LOS ANGELES — The end result seemed inevitable anytime Utah guard Joe Johnson had the ball in his hands. Even as the Clippers sensed what he would do, there were very few times when they stopped it.
Having earned the nickname “Iso Joe” during his 15-year NBA career, the 35-year-old Johnson has shown in this first-round series against the Clippers that his production is hardly an isolated incident. Johnson scored 14 points in Utah’s 96-92 Game 5 victory over the Clippers on Tuesday night at Staples Center, but that doesn’t properly explain his value.
“His baskets, because of the timeliness of them, really lift the group,” Jazz coach Quin Snyder said. “He’s so willing and wanting to take those big shots.”
Johnson hit plenty.
He nailed a 3-pointer that widened the gap to 83-78 with 2:59 left to prompt Clippers coach Doc Rivers to call a timeout. Nearly 17 seconds after re-entering the game, Johnson nailed a fadeaway in the lane to give the Jazz a 92-87 lead with 19.2 seconds remaining. In the Clippers’ Game 4 loss, Johnson scored 13 of his game-high 28 points in the fourth quarter. In the Clippers’ Game 1 loss, Johnson made the game-winner over center DeAndre Jordan and forward Jamal Crawford as time expired.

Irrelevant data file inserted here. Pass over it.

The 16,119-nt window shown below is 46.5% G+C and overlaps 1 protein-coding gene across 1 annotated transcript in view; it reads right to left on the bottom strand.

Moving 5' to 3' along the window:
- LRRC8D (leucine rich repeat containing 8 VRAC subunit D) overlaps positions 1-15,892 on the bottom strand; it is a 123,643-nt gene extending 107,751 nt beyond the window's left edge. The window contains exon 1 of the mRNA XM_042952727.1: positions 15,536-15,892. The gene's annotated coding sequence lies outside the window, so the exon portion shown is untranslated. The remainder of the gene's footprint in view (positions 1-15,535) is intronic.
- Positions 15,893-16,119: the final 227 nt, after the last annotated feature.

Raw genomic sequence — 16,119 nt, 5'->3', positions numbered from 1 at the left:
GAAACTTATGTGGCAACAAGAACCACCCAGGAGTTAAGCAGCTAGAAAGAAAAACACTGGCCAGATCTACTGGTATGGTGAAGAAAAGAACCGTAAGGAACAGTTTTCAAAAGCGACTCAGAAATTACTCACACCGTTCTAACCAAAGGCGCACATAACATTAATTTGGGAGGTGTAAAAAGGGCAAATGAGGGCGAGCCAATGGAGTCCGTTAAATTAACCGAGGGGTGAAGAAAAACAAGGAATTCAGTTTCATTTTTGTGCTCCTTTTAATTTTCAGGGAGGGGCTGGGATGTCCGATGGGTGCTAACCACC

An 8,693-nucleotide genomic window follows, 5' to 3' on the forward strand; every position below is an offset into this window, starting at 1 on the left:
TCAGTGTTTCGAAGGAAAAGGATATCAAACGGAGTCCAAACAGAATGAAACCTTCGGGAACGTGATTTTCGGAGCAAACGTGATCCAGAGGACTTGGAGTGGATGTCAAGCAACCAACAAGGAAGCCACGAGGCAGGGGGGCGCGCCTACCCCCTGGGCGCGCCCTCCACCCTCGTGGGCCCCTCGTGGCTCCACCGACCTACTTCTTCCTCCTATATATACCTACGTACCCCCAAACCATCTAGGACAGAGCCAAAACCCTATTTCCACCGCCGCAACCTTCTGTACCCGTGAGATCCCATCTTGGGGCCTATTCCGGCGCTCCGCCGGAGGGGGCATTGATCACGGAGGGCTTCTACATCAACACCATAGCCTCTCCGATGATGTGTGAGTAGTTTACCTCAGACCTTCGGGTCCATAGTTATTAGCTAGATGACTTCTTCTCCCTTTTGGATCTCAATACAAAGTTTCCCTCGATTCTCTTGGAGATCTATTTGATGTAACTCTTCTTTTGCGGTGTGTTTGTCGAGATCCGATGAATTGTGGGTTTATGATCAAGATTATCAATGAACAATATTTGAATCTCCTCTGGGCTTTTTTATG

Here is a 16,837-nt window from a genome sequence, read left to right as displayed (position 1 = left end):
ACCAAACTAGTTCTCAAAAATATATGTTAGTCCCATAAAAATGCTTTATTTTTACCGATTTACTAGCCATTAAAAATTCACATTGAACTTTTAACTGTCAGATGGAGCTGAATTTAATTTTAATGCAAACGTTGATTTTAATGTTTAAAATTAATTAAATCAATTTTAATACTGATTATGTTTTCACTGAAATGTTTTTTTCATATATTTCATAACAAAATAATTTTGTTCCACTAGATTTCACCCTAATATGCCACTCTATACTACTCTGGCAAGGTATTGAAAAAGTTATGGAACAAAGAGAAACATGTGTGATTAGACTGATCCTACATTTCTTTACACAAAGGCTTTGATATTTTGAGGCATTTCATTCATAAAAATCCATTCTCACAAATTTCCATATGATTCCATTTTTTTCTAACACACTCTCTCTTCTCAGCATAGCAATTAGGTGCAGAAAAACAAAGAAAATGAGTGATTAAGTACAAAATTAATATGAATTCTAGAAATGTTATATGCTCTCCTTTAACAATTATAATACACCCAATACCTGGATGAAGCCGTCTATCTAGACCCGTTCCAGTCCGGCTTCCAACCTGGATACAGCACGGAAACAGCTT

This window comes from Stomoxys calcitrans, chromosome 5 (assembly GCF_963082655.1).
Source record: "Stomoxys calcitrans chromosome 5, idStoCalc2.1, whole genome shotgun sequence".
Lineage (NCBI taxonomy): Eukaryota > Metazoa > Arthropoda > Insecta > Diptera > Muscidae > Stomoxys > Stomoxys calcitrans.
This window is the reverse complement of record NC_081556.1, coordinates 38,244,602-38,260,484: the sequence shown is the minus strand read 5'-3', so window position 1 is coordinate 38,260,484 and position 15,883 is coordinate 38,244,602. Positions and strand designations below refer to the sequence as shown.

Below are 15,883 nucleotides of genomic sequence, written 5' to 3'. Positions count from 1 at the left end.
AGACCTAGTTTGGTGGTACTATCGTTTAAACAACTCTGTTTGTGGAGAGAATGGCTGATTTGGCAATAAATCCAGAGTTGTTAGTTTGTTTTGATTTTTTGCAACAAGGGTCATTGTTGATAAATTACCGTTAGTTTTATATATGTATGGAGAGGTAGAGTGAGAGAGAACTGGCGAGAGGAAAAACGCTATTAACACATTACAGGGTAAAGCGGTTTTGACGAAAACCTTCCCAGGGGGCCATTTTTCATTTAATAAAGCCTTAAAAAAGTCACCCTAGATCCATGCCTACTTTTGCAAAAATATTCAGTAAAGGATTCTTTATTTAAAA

“We got to slow down Joe Johnson. He’s been killing us every game now,” Clippers guard Austin Rivers said. “He keeps making big shots after big shots. We’ll figure out something.”
Clippers coach Doc Rivers argued somewhat that his team already had figured out something. After citing Johnson’s 6-of-14 mark from the field, Doc Rivers argued,” I would take that.” He then argued that Utah guard Gordon Hayward “set the tone” with his team-leading 27 points on 9-of-16 shooting.
About 90 minutes before tip-off, though, Doc Rivers offered a different diagnosis. After stressing the need to make Johnson “miss shots,” the veteran coach also outlined the importance of denying him his sweet spots and downplayed the ones he made that were contested.
“If this were the regular season, you would keep saying if he’s going to keep making those shots, then we’re going to keep playing that way,” Rivers said. “But in the playoffs, you make adjustments. We will.”
The Clippers did not adjust enough in Game 5. Will they in Game 6? Perhaps easier said than done considering Johnson’s 6-foot-7, 240-pound frame.
“He’s a guard, but he’s a…